Wiki Physician signatures on office dictation


Arlington, WA
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I am wondering if someone can point me to some documentation regarding physicians needing to sign off on their transcribed office notes.
They are wanting to have the transcriptionist transcribe the note and put "dictated but not read" at the bottom. I have read that this will not hold up in an audit. Anyone have any addtional information?
Thank you!

Hi. For Medicare, check the Program Integrity Manual in chapter 3 under the CMS website. Otherwise, check with the carrier for your state for their signature requirements. Hope this helps.
I've never heard of such a thing. Of course they have to sign the dictated note!! How can they expect to get reimbursed for it without a signature??! When they sign they are "authenticating" the note. They are verifying that this care was given.
My physicians don't sign the actual office dictation but do sign the speedbill for the visit that day. Should this be something we change?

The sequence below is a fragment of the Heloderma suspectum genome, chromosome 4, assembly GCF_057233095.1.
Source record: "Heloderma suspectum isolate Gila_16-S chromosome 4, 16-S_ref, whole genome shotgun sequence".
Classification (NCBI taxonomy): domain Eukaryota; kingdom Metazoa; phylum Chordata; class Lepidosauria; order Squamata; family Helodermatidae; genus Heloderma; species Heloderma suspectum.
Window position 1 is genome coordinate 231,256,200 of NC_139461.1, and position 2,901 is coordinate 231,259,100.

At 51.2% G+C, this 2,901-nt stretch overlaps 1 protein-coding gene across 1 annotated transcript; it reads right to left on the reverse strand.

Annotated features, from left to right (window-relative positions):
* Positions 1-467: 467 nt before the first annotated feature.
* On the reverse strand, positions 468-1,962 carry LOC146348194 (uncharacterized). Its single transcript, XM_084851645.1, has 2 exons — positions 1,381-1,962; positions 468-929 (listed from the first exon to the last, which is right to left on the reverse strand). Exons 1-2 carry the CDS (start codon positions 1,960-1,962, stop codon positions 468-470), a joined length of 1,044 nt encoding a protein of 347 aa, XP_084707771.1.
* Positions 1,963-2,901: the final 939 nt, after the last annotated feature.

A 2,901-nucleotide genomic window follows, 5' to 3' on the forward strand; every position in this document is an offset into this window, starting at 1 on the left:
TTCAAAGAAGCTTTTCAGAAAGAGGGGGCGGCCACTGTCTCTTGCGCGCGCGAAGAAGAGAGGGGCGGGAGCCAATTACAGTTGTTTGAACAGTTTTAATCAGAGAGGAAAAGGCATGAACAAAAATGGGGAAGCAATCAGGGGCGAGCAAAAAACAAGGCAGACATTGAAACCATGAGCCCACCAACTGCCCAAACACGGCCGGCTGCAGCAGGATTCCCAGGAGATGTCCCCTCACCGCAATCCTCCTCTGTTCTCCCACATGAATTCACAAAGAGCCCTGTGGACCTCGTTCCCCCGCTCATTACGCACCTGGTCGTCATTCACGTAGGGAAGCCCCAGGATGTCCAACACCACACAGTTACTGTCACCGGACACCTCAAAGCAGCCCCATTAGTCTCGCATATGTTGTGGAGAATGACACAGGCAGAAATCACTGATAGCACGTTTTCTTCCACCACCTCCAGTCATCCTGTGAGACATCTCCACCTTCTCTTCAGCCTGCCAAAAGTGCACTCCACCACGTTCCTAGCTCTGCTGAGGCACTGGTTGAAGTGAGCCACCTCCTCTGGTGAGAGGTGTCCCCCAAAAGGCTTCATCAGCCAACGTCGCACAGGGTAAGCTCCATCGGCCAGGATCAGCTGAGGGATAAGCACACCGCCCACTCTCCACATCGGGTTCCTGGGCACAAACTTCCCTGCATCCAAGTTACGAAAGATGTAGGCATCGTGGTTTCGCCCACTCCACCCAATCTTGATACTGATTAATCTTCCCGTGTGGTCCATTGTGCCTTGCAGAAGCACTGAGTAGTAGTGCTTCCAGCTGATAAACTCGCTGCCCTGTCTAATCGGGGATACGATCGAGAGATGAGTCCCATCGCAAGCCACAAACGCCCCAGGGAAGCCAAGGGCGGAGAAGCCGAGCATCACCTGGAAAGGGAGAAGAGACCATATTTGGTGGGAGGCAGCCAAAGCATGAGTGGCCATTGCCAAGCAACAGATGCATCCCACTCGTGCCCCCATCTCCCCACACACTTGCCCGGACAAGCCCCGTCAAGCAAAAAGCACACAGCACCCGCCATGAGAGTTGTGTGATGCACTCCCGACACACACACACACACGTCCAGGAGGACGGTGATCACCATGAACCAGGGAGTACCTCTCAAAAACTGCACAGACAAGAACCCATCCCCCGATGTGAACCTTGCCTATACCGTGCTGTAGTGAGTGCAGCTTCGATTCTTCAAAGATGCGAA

Signing the superbill is fine, but the notes that support that superbill should still be signed by the provider rendering the service because that is what is required. I find that when audit requests are made, most providers do not include their superbills. Most send in a copy of their 1500 forms.
Got to love it! Dictated but not read. That's like saying, I dictated this, but I could care less whether the information in this legal medical record is correct or not. The sign off is the physician's authentication of the note. If they want to minimize medical risk, they should review the transcribed note and verify that the information is accurate.

Maryann Palmeter, CPC